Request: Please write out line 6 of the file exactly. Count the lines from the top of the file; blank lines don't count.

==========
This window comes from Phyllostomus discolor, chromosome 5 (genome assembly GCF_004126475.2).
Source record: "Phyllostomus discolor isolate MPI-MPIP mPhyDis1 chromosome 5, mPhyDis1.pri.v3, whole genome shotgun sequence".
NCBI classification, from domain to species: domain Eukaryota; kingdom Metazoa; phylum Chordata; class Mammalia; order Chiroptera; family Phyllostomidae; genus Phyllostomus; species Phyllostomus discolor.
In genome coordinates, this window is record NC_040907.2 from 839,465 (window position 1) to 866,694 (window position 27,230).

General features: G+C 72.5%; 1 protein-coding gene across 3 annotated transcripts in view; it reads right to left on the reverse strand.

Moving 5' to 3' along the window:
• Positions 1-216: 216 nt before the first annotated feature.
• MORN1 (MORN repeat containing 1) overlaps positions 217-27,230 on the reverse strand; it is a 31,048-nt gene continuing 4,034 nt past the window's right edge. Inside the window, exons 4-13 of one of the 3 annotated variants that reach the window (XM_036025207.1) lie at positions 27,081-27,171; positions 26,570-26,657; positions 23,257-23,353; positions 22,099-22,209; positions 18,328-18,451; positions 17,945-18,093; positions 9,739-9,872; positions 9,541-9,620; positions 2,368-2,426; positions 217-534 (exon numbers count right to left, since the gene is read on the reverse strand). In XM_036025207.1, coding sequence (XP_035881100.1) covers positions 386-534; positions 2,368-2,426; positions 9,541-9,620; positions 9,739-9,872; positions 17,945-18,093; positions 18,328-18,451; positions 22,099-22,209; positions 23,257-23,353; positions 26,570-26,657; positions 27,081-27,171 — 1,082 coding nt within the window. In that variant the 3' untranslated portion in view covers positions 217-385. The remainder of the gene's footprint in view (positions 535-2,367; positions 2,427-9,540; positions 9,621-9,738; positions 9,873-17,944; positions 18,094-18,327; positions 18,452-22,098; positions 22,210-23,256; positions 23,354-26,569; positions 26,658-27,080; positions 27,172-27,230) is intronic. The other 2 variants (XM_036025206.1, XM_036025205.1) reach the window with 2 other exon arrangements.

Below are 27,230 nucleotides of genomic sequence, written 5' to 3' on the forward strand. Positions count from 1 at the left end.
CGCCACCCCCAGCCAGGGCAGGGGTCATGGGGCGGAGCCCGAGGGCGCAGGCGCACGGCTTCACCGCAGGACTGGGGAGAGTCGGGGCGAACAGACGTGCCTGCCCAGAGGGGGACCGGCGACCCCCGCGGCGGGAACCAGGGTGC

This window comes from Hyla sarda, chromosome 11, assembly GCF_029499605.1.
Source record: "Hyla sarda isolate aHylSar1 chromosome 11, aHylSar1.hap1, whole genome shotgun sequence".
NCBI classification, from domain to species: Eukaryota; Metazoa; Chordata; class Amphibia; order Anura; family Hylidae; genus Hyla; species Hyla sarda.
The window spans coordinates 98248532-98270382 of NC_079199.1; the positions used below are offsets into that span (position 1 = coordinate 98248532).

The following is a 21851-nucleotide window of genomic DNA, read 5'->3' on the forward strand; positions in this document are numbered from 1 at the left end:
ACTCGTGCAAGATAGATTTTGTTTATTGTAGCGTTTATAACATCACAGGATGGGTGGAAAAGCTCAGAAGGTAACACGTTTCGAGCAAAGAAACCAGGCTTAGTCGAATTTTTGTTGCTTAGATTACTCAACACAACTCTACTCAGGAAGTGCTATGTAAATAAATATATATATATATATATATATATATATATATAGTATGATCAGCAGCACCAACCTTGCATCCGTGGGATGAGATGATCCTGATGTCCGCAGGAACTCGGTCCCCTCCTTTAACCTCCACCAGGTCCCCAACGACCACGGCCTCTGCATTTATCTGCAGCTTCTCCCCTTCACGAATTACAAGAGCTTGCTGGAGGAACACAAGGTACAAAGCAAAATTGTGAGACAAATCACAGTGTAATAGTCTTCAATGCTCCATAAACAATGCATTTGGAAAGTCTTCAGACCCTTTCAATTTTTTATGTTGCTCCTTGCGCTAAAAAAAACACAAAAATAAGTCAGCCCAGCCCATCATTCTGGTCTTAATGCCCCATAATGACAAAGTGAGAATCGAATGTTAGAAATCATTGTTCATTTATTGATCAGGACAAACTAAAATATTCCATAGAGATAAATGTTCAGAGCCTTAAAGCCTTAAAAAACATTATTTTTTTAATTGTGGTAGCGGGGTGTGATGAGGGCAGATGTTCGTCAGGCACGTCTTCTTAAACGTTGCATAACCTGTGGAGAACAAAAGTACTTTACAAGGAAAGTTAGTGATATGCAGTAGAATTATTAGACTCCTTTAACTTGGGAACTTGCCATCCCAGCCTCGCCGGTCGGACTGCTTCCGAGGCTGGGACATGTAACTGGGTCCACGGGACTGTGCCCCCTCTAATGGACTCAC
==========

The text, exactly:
Moving 5' to 3' along the window: